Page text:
Echosmith/Webster Hall’s Marlin Room/November 14, 2014
Four siblings born in the 1990s grew up playing musical instruments in a musical household in Los Angeles, California. They formed a pop band called Echosmith in 2009. Lead vocalist Sydney Sierota (17) plays keyboards; Noah Sierota (18) plays bass; the oldest member, Jamie Sierota (21), plays guitar; the youngest member, Graham Sierota (15), plays drums. At Webster Hall’s Marlin Room, Echosmith’s original songs featured melodies and arrangements that recalled 1980s dance-pop bands. The group even covered Talking Heads’ “This Must Be The Place” and Modern English’s “I Melt With You,” songs that were popular a decade before anyone in Echosmith was born. Sydney dedicated “Cool Kids” to “all the outcasts” and “to anyone who’s ever felt like they didn’t fit in,” affirming that “it’s okay to accept yourself for who you are and for who you aren’t.” The band ended its performance with the reggae-tinged “Nothing’s Wrong” as an encore. Throughout the night, the band performed with youthful energy and professional showmanship. Safe and simple pop music is not for everyone, but Echosmith did it well.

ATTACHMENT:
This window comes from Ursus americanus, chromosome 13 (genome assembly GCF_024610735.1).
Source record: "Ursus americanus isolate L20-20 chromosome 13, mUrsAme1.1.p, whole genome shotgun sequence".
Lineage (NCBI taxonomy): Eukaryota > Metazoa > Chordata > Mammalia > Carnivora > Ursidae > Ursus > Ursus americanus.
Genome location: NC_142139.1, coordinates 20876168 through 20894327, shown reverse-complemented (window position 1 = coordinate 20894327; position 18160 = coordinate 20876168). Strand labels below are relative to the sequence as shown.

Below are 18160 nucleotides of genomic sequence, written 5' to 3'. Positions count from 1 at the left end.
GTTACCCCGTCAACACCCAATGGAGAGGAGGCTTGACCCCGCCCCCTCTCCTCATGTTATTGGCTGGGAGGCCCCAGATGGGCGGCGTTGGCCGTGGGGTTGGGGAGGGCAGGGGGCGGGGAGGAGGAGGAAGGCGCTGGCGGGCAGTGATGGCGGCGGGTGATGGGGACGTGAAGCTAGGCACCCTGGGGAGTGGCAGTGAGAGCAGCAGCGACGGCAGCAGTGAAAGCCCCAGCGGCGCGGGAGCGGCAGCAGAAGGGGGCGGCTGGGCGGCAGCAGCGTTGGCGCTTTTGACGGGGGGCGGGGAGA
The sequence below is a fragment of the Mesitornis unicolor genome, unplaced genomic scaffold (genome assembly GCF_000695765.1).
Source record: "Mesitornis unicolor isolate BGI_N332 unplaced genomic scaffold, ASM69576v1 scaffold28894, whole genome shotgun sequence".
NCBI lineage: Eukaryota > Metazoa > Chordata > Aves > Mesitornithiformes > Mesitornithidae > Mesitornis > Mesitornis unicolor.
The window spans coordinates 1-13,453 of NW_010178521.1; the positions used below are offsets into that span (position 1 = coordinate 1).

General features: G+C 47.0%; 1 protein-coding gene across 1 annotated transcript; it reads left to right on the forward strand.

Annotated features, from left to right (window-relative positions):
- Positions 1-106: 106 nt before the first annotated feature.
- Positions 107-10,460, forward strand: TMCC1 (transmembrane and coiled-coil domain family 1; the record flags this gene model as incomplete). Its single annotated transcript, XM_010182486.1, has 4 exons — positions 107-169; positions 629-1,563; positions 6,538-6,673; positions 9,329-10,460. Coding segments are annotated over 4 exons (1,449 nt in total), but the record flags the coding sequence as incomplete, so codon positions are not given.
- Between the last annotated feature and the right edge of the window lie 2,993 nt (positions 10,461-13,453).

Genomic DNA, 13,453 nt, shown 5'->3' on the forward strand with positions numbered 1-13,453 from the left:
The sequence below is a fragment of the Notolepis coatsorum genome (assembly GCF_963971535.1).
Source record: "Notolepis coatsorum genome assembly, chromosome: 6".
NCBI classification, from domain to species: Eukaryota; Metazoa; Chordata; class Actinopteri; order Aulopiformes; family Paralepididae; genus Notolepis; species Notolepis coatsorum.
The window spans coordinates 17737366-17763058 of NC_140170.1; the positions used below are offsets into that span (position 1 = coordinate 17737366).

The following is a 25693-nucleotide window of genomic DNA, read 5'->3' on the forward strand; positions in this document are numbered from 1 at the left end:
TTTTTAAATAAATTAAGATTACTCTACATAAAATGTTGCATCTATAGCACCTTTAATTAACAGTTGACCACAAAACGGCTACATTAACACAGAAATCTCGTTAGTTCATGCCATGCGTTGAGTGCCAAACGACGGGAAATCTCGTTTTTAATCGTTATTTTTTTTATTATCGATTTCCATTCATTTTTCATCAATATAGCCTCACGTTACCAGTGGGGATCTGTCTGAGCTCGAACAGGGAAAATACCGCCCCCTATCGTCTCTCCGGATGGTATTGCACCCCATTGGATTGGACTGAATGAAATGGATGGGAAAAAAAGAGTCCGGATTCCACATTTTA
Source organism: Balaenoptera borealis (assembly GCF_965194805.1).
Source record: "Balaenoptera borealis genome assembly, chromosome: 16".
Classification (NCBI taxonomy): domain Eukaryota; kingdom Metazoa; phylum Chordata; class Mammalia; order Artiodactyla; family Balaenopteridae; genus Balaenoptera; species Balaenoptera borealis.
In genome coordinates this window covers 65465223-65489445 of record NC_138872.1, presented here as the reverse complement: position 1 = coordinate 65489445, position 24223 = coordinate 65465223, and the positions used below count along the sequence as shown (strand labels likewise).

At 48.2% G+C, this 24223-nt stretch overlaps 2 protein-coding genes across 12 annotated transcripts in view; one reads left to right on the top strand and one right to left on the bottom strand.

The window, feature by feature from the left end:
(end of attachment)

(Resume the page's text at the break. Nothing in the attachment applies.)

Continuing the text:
Kat Dahlia/The Studio At Webster Hall/November 14, 2014
Katriana Huguet’s parents emigrated from Cuba to Miami Beach, Florida, but her French surname came from her paternal great-grandparents who came to Cuba from Lebanon. Kat performed her first solo at a benefit when she was eight years old and started writing her own songs at age 15, ripping instrumentals from YouTube in lieu of a band. Kat saved money from waitressing jobs and moved to New York in 2010 in search of a music career. She settled in North Bergen, New Jersey, and became Kat Hue. Currently known as Kat Dahlia, the 24-year-old singer-songwriter and rapper will release her debut studio album, My Garden, on January 13, 2015.
At The Studio At Webster Hall, Dahlia showed an impressive range of music, including lively pop rock, smoky soul stirrers and excursions into reggae, Latin and rap. Several of her story-songs originated from her life experiences, both from being raised in a poor and fractured family and from later living in a toxic romance as a young adult. Her lyrics revealed that she remains somewhat broken and vulnerable but has emerged strong and confident. Part of her appeal live was that these sentiments are universally relatable and also inspire hope. The rest of her appeal was that she sang with a strong, sultry voice that subtly said both “get into my life” and “get out of my life.” Her concert was therapy for the broken-hearted.